Enough of the ‘Special Relationship’.  We Have Made Ourselves Complicit in Child Abuse By Kelly Grehan

Desmond Tutu once said “If you are neutral in situations of injustice, you have chosen the side of the oppressor.”

And what side have we shown ourselves to be on as our great friends, the US, have began openly committing systematic child abuse?

As everyone now knows; last week it emerged that families crossing the Mexican Border are being seperated, with the adults receiving criminal charges and any minors accompanying them, including babies, placed in child detention camps.

The rhetoric around this has been softened, with Trump signing an Executive Order meaning families could be detailed together indefinitely,  but the fate of 2,300 children who had already been seized remains unclear.

United Nations human rights experts said Trump’s policy of detaining children “may amount to torture”.

The sight of children, covered by metallic blankets, crying for their parents, whilst locked in cages is one which haunts me and should haunt any person with any decency at all.  Before anyone starts to make excuses for the US, think, if you heard your neighbours toddler was sleeping in a cage with just a metal blanket would you call the authorities?

I think the answer is yes.  

Sadly, I think the dehumanisation that has been targeted at anyone with the word ‘immigrant’ associated with their life; has meant too many people are apathetic to the plight of these children.

History shows that the first action of governments seeking to abuse and oppress a group of people is to demonise that group so that the public cease to see this group as deserving as the same rights they hold.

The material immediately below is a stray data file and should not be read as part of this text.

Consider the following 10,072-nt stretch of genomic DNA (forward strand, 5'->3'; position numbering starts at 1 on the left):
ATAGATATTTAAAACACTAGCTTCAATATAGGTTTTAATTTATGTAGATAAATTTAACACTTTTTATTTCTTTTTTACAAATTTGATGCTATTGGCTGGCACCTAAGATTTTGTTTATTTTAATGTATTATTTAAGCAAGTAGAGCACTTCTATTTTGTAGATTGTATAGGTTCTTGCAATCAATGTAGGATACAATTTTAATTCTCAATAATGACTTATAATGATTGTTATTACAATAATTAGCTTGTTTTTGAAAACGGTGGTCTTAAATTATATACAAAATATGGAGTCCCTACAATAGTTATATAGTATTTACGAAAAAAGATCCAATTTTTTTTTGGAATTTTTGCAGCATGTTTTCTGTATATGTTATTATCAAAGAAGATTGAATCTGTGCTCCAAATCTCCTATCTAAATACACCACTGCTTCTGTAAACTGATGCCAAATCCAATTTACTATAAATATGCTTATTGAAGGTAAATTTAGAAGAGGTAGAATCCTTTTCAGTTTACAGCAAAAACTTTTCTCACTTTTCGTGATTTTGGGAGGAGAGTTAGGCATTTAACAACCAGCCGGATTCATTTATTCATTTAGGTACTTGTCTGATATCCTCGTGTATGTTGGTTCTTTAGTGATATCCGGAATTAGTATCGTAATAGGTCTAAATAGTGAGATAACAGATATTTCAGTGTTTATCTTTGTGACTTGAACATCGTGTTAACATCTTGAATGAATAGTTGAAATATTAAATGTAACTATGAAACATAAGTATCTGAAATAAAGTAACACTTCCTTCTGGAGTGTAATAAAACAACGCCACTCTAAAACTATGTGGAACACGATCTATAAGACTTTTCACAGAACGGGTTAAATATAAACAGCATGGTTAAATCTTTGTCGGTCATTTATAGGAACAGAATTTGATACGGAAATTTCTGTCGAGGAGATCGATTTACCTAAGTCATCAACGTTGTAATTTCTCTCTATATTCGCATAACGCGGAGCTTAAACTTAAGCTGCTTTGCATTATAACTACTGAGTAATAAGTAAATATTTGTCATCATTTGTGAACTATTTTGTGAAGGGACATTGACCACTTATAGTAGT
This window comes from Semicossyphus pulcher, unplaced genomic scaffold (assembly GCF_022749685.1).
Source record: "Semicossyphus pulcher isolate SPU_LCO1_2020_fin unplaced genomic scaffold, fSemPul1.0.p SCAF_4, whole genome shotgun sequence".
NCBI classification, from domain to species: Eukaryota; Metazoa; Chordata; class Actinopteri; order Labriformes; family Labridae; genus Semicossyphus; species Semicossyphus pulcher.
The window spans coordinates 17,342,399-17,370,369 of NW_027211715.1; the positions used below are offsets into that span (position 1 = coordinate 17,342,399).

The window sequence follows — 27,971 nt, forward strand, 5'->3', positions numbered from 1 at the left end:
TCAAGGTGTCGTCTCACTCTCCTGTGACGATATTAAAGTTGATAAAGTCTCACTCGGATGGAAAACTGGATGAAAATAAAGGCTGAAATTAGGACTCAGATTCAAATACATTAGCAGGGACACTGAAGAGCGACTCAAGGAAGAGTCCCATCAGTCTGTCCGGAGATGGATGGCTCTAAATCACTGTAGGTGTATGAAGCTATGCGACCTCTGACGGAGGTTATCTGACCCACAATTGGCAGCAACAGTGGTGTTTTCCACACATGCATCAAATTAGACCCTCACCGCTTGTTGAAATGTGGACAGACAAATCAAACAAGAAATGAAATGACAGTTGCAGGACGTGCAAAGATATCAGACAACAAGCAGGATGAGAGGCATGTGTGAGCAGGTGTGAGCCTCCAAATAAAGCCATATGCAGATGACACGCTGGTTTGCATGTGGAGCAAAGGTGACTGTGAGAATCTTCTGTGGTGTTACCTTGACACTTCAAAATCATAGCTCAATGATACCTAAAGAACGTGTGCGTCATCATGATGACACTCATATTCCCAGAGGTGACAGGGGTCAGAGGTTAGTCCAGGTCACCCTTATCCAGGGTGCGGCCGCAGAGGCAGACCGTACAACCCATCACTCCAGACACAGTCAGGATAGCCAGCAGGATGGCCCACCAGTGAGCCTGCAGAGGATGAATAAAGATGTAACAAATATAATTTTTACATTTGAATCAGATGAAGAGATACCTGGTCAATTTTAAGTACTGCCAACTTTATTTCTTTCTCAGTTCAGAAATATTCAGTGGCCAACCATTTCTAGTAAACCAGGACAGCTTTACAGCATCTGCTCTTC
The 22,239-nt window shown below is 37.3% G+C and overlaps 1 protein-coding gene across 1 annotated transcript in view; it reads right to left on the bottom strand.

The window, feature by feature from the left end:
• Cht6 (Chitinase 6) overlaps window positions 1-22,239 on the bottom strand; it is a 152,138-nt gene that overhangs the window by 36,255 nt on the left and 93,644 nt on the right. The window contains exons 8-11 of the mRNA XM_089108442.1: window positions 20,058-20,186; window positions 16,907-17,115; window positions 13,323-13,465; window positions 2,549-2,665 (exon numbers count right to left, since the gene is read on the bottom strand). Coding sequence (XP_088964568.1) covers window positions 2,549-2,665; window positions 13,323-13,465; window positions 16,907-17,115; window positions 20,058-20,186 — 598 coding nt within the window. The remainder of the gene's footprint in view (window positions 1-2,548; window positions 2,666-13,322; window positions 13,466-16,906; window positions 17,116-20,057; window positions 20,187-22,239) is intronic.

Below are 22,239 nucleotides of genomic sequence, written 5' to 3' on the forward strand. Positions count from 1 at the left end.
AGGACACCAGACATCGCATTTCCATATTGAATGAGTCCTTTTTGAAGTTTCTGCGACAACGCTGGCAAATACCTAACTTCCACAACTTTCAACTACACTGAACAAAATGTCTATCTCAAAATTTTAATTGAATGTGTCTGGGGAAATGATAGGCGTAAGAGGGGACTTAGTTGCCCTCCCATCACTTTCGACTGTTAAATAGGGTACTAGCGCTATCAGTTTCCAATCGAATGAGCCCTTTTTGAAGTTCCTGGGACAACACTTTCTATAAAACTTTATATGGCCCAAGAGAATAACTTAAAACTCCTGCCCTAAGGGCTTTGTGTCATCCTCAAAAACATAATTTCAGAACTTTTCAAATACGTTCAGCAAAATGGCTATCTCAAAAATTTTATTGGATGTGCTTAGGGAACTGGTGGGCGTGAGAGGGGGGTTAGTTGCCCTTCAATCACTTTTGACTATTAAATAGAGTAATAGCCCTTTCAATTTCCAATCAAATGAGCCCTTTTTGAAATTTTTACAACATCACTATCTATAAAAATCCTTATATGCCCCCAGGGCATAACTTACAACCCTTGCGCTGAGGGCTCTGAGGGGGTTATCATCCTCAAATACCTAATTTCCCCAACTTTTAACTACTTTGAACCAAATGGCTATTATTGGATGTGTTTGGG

On Friday Trump held an event with 14 people whose relatives were killed by immigrants (including in car accidents) saying this was the “human toll of illegal immigration”, repeating his campaign messages linking undocumented immigration to crime.

Of course, this rhetoric is not even vaguely related to fact: studies have repeatedly contradicted the president’s claims: undocumented immigrants are actually less likely to commit serious crimes than US-born people.

Research has also found that cities with sanctuary policies have lower crime rates than comparable municipalities. Considering that there were an estimated 17,250 murders in the United States in 2016, of which 11,000 were committed with firearms; you might think gun control was the best way to reduce the murder rate… But as we all know this simply not of interest to the president or, indeed the majority of American leaders.

The impact of taking children from parents is well known, as are the consequences of institutionalising children: social behavior and interaction, emotional attachments, cognitive performance and language skills are all impacted in the long term – in short children never recover.

Of course, it would be easy to claim that the cruelty of the current US government is solely the responsibility of Trump, and that once he has gone we can resume our friendship and see this period as a blip.